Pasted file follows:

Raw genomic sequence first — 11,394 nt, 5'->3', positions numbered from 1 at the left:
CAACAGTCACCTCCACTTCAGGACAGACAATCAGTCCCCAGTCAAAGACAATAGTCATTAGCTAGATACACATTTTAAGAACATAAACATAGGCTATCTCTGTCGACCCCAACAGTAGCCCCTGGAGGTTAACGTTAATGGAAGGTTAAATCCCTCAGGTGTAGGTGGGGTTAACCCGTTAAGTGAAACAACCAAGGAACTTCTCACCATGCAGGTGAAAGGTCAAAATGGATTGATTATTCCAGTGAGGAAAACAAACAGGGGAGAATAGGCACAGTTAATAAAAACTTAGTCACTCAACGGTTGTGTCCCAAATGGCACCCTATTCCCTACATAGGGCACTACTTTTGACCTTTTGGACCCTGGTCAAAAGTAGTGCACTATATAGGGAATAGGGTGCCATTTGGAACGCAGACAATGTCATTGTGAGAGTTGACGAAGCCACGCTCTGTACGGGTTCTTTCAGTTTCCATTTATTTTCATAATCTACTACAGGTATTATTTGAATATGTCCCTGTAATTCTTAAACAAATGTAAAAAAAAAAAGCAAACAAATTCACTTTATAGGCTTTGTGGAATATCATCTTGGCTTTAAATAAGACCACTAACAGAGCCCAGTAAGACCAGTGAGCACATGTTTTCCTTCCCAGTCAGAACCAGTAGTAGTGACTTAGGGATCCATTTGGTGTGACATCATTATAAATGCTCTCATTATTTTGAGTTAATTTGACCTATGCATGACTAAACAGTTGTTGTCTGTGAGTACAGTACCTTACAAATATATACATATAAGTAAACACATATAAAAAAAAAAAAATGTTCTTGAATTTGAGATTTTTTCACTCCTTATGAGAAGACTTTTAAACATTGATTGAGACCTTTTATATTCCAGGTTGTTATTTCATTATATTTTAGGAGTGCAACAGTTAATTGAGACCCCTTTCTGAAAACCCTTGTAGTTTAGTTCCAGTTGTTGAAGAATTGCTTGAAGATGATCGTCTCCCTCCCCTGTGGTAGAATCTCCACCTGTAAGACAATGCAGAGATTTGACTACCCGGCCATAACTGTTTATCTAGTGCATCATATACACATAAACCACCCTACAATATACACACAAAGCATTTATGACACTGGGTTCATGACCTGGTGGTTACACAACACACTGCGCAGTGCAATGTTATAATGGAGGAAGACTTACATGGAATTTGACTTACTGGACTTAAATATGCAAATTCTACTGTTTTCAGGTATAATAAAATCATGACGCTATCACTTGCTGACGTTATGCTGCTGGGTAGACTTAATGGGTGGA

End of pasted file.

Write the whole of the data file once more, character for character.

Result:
Raw genomic sequence first — 11,394 nt, 5'->3', positions numbered from 1 at the left:
CAACAGTCACCTCCACTTCAGGACAGACAATCAGTCCCCAGTCAAAGACAATAGTCATTAGCTAGATACACATTTTAAGAACATAAACATAGGCTATCTCTGTCGACCCCAACAGTAGCCCCTGGAGGTTAACGTTAATGGAAGGTTAAATCCCTCAGGTGTAGGTGGGGTTAACCCGTTAAGTGAAACAACCAAGGAACTTCTCACCATGCAGGTGAAAGGTCAAAATGGATTGATTATTCCAGTGAGGAAAACAAACAGGGGAGAATAGGCACAGTTAATAAAAACTTAGTCACTCAACGGTTGTGTCCCAAATGGCACCCTATTCCCTACATAGGGCACTACTTTTGACCTTTTGGACCCTGGTCAAAAGTAGTGCACTATATAGGGAATAGGGTGCCATTTGGAACGCAGACAATGTCATTGTGAGAGTTGACGAAGCCACGCTCTGTACGGGTTCTTTCAGTTTCCATTTATTTTCATAATCTACTACAGGTATTATTTGAATATGTCCCTGTAATTCTTAAACAAATGTAAAAAAAAAAAGCAAACAAATTCACTTTATAGGCTTTGTGGAATATCATCTTGGCTTTAAATAAGACCACTAACAGAGCCCAGTAAGACCAGTGAGCACATGTTTTCCTTCCCAGTCAGAACCAGTAGTAGTGACTTAGGGATCCATTTGGTGTGACATCATTATAAATGCTCTCATTATTTTGAGTTAATTTGACCTATGCATGACTAAACAGTTGTTGTCTGTGAGTACAGTACCTTACAAATATATACATATAAGTAAACACATATAAAAAAAAAAAAATGTTCTTGAATTTGAGATTTTTTCACTCCTTATGAGAAGACTTTTAAACATTGATTGAGACCTTTTATATTCCAGGTTGTTATTTCATTATATTTTAGGAGTGCAACAGTTAATTGAGACCCCTTTCTGAAAACCCTTGTAGTTTAGTTCCAGTTGTTGAAGAATTGCTTGAAGATGATCGTCTCCCTCCCCTGTGGTAGAATCTCCACCTGTAAGACAATGCAGAGATTTGACTACCCGGCCATAACTGTTTATCTAGTGCATCATATACACATAAACCACCCTACAATATACACACAAAGCATTTATGACACTGGGTTCATGACCTGGTGGTTACACAACACACTGCGCAGTGCAATGTTATAATGGAGGAAGACTTACATGGAATTTGACTTACTGGACTTAAATATGCAAATTCTACTGTTTTCAGGTATAATAAAATCATGACGCTATCACTTGCTGACGTTATGCTGCTGGGTAGACTTAATGGGTGGA